Discover Our Upper Elementary Community
The three-year cycle of Upper Elementary is a “period of consolidation” during which learners integrate the lessons received and skills developed in Lower Elementary. The ability to think abstractly matures in the Upper Elementary years,and the curriculum responds to this development characteristic.
The sequence of lessons lead more and more into work on paper and into research projects. The Montessori materials then become tools which the children can use to reinforce earlier work, or to creatively explore an advanced extension of an earlier study. (For example, the material that younger children use to learn the basics of arithmetic are reinterpreted to learn algebra.) The Upper Elementary teacher becomes more and more a consultant to the children, helping them to organize their research and find resources for multi-faceted projects.
- Numeration - Numerical quantities, numerical symbols, place value through millions, prime numbers, rounding, integers/number line
- Computation - Continued reinforcement of addition, subtraction, multiplication, division operations, factors/multiples, divisibility, percent/ratio/proportion, exponents
- Fractions - Fractions naming/vocabulary, equivalence study, addition, subtraction, multiplication, division, simplifying and reducing
- Measurement - Linear (standard and metric), time, temperature (Fahrenheit/Celsius), weight
- Pre-Algebra - Binomials and trinomials, solving for the unknown, variables, squaring/cubing
- Geometry - Segments and angles (construction, relationships between lines, relationships between angles (complementary, supplementary), operations with angles, advanced study of triangles, measurement and relationships of plane figures, quadrilaterals (classification, parts), complex polygons (regular and irregular), circles (parts, relationships), congruency, similarity, equivalence, use of ruler, protractor, compass, perimeter, area, volume, surface area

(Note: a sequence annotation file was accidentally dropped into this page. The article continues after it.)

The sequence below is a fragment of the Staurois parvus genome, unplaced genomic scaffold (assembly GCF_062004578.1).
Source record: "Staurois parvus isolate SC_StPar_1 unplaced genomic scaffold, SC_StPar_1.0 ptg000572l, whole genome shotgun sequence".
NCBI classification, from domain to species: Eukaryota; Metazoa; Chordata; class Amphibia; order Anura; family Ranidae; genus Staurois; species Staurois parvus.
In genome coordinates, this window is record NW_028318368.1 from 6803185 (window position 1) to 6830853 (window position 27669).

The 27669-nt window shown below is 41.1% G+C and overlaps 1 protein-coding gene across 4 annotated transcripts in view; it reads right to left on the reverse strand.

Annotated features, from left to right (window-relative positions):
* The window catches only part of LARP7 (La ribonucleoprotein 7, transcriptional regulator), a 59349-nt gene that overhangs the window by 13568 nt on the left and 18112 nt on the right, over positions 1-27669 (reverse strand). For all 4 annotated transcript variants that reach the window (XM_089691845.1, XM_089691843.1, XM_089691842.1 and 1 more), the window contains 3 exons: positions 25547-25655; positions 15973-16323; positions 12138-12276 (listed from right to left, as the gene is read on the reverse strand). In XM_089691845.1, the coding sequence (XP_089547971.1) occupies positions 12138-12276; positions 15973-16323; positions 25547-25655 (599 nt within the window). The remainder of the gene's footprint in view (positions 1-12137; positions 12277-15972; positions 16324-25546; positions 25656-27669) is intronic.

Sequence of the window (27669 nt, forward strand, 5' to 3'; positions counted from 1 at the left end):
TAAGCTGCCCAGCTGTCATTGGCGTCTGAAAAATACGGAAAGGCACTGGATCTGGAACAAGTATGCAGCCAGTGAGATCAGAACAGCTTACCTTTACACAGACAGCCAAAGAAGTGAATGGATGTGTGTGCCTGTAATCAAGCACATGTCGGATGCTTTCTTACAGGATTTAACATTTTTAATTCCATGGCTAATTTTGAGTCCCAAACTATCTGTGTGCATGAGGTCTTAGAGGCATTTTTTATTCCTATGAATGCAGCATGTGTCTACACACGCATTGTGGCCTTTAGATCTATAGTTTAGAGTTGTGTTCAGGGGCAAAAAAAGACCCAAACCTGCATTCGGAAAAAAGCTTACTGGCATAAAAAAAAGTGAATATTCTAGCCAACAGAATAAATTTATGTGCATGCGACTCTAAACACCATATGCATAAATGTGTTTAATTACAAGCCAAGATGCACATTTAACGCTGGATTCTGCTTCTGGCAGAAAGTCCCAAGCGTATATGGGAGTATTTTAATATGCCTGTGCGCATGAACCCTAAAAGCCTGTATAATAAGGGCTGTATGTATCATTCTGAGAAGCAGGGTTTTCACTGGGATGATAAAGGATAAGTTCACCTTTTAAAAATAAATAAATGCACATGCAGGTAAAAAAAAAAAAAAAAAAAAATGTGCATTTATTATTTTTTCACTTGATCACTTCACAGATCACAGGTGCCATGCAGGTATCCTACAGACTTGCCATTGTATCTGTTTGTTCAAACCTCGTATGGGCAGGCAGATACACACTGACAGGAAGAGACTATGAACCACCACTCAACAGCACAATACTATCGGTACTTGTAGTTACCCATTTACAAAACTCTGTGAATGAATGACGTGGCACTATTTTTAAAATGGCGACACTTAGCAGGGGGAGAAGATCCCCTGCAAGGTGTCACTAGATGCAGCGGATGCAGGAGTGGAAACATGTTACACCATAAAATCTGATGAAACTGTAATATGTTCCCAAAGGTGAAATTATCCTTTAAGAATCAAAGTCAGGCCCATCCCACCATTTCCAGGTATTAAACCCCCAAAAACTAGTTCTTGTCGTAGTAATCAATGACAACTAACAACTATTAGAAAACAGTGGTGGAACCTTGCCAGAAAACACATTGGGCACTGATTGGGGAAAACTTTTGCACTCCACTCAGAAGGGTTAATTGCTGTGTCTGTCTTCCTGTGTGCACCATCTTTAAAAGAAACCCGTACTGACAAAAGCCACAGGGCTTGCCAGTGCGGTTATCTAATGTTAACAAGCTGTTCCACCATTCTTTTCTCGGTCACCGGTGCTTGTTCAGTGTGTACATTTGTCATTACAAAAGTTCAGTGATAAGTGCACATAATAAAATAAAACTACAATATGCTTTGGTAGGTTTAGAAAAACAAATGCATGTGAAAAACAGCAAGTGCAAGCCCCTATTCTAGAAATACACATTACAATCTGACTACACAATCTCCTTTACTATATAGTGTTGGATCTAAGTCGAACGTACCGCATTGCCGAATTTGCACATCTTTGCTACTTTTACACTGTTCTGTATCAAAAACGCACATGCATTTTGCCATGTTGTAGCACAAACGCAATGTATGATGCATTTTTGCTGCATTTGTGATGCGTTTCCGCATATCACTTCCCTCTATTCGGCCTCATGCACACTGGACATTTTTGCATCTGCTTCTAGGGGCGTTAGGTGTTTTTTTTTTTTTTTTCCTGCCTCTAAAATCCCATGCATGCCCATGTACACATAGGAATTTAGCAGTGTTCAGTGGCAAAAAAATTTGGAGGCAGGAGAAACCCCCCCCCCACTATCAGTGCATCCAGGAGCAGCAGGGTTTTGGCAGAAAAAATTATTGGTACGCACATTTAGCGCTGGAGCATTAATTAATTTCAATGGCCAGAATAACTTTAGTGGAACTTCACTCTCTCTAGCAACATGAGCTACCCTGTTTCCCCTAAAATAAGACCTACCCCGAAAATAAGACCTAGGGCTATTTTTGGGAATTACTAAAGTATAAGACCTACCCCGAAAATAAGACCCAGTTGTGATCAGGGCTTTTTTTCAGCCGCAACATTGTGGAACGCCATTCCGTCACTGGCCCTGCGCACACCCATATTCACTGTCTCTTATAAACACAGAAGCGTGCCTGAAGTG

- Problem Solving - Word problems and critical thinking, estimating, graphing (data collection, pie chart, ordered pairs), patterns and relationships, money
- Learning to Read and Reading to Learn - Sight words and contextual clues, reading fluency and comprehension (reading for pleasure, reading for content/research, literature circles), poetry study, use of reference materials, internet
- Language Skills - Word study, parts of speech, parts of the sentence, vocabulary/spelling
- Communications Skills - Listening, storytelling, shared literature, oral presentations, public speaking/debate
- Writing Skills - Penmanship, cursive writing, types of writing (fiction writing, non- fiction writing , letter writing, poetry writing, research writing), writing traits (ideas, organization, voice, word choice, sentence fluency, conventions, presentation ) writing techniques (outlining, note-taking, sequencing, summarization, graphic organizer, drafting, revising, editing, publishing)
- History - Timeline of Civilization (from early humans through present day), fundamental needs of humans, study of early civilizations and cultures (early humans, first farmers, emerging cultures), world history, US history
- Science - Physical science. Process of scientific inquiry, processes of life, motion, force and energy, heat, sound and light, astronomy, rocks and their properties, first chemistry (atomic, molecular structure, periodic table of the elements).
- Botany/Zoology - Five kingdoms of life, tree of life, animal phyla, plant phyla, internal functions of animals, body functions of animals, the human body, internal functions of plants, structural function of plants, environmental ecology
- Geography - Physical geography, political geography, economy, natural resources
At Quest, I felt like I was in control of my own education.